Somewhere there is a girl who primarily wears knit clothes and has colorful barrettes in her asymmetrical haircut. She spends a lot of time baking cupcakes, while wistfully imagining that she lives in Brooklyn. Freelance Whales makes music for her. A group of buskers who decided to hunker down and start a real band in 2008, Freelance Whales’ debut album Weathervanes is a frontloaded collection of peppy yet precious songs that blend the banjo and the drum machine fairly seamlessly. The Sufjan-meets-Postal Service result is tuneful and inoffensive. Like that girl in her leg warmers spreading frosting, they’re not exactly cutting edge, and easy to dismiss, but there is also something inherently likeable about their thrift store style and unabashed sincerity.
Hailing from Queens, a borough adjacent to the Hipster Capitol of the World, Freelance Whales claims the fanciful origin story of five musicians coming together, picking up the glockenspiels and synthesizers that were lying around, and writing. But the songs’ tricky melodies and lush instrumentation speak to much harder work than that. One standout, “Broken Horse,” slowly grows from a Fevers and Mirrors-era Bright Eyes style acoustic plucker, into the kind of quietly powerful choir piece you’re used to hearing sung by the Illinoisemakers.
The band all share instrument duties, and none of the four male members claims his lead singing. Whoever is manning the mic has a fragile voice that inches toward falsetto on many tracks, sounding like Ben Gibbard’s wimpier kid brother. It’s an airy, dreamy voice that adds those qualities to the music. It also adds humor-intentional or not-to lines like “Do me this solid if you would pretty lady / Please grab your martini and meet me on the balcony” and “Please don’t play the matchmaker / Please don’t be a player hater.”
Both of those lyrics are from “Hannah,” a song that references the mumblecore film Hannah Takes the Stairs. Subtle as it may be, the name check has the slightest air of affectation-the Queens band proving it belongs among the Brooklynites. All of Weathervanes is dusted with just such a hint of construction that keeps it merely good, instead of great. From the bands proclaimed rag tag back-story, to its use of oddball instruments, it all just feels a bit too planned.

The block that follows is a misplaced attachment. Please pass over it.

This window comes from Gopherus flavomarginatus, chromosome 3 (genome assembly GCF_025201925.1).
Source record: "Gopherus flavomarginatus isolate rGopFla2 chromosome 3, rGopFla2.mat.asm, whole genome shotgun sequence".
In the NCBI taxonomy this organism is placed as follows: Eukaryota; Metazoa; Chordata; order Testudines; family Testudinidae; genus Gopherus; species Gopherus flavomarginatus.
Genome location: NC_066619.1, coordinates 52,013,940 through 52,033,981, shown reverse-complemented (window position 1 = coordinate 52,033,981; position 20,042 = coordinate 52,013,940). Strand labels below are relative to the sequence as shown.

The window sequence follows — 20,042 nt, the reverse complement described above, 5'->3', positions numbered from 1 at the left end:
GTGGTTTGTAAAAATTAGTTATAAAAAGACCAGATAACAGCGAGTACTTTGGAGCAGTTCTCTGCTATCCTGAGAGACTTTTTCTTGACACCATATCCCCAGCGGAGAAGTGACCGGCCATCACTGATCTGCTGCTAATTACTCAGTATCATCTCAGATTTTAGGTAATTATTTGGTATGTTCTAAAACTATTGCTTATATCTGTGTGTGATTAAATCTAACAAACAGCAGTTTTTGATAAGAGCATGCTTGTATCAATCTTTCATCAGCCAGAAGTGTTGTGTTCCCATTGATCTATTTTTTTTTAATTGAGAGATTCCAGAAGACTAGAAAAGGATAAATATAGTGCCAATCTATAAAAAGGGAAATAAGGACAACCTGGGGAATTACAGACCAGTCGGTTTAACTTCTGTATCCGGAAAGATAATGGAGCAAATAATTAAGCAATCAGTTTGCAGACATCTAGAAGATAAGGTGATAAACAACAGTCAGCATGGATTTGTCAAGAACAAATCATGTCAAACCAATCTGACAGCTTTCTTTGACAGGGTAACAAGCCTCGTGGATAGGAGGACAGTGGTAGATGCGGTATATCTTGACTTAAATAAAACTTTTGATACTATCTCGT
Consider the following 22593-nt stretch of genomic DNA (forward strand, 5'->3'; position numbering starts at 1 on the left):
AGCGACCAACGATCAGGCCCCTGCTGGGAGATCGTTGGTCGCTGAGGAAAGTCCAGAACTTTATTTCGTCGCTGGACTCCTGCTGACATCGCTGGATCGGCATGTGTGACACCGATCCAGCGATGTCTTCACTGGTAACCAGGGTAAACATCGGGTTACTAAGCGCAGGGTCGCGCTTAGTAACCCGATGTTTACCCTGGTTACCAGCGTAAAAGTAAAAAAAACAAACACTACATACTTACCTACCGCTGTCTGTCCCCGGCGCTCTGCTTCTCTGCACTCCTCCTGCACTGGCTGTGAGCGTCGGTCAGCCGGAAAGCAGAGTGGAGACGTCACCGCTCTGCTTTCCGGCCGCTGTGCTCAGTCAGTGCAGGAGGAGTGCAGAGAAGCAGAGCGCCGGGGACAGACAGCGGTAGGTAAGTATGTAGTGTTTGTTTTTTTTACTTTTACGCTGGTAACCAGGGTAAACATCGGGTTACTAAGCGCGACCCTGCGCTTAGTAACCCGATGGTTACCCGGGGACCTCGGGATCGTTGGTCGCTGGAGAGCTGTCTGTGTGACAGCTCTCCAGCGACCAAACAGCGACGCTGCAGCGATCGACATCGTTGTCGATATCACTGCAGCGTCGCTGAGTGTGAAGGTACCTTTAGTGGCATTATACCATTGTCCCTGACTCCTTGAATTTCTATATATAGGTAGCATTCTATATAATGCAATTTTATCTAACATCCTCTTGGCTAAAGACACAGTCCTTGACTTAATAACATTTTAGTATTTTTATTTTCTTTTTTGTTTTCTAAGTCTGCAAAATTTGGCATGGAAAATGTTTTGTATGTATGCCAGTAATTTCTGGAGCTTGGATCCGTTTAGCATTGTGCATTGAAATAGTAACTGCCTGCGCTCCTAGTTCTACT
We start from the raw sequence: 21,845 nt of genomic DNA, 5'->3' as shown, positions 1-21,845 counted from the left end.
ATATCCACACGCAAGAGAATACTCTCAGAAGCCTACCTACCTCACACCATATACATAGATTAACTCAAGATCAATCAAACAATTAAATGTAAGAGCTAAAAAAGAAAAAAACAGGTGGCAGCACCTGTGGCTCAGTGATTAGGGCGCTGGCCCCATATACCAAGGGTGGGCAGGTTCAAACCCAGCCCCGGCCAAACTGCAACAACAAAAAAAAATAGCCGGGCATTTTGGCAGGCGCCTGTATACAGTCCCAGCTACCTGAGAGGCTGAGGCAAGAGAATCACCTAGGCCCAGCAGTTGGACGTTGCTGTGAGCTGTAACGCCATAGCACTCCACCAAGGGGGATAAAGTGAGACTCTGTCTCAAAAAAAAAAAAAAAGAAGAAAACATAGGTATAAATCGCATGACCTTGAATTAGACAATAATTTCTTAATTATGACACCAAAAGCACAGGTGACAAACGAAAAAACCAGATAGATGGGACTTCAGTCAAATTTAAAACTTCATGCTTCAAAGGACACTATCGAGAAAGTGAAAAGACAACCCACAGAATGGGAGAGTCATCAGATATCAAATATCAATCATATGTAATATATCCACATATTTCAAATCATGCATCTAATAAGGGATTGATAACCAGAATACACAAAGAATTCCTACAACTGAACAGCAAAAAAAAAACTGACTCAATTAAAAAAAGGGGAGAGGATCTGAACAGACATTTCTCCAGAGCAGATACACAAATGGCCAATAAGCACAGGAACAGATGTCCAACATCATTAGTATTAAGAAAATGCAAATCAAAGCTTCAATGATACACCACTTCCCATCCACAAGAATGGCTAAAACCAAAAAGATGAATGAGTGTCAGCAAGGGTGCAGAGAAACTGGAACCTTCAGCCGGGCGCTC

In a way, this handicap is also part of the group’s charm. They’re the person going to all the right movies and wearing all the right clothes, but wants too openly to be liked to be considered cool. They also have a puppy love adorableness to them, which while endearing, can at times border on cloying, such as on the trippy song “We Could be Friends,” the lyrics to which repeat the title over and over.
But while that song’s lyrics might be grating, the tune is catchy. Hooks are what bolster Weathervanes and are no doubt at the root of the buzz the band has generated. Other songs, like “Hannah” and album opener “Generator ^ First Floor” can and will get stuck in your head for days. For my money, Freelance Whales really hit their stride-and hint at their potential-on Weathervanes‘ third track, “Location.” With a pulsing beat that, granted, may owe a bit too much to the Postal Service, the song relies mostly on its rhythm, guitar and melody, with only flourishes of all the arcane instruments the band loves to love. Sometimes when groups break out the harmoniums and waterphones in attempt to create a new sound, the result can feel gimmicky; different for different’s sake. On “Location,” Freelance Whales use a glockenspiel because the song actually calls for it, and the authenticity is palpable.
Not for nothing, “Location” also has some of the band’s best lyrical work, with earnest lines like: “I am floating up the stairwell / With my toes gracing the cedar / Thinking softly what a tinder box we live in / And what a flammable heart I’ve been given.” While “Broken Horse” and “Location” find strength in their plodding melody, Freelance Whales are generally at their best when the synthesized backbeat is whizzing along at a quick pace. The second half of Weathervanes is mostly full of slower, more thoughtful songs that end up sounding more sleepy than introspective. The album probably should have had 10 songs instead of 13. Rookie mistake.
Though certainly not a provocative or dangerous band, Freelance Whales are marked by a distinct lack of cynicism that makes for a bright listening experience. The group seems to ultimately make music because they enjoy it, and that’s never a bad thing. One shouldn’t bake cupcakes because they were all the rage in a few specific zip codes five years ago. Cupcakes are reward enough in themselves.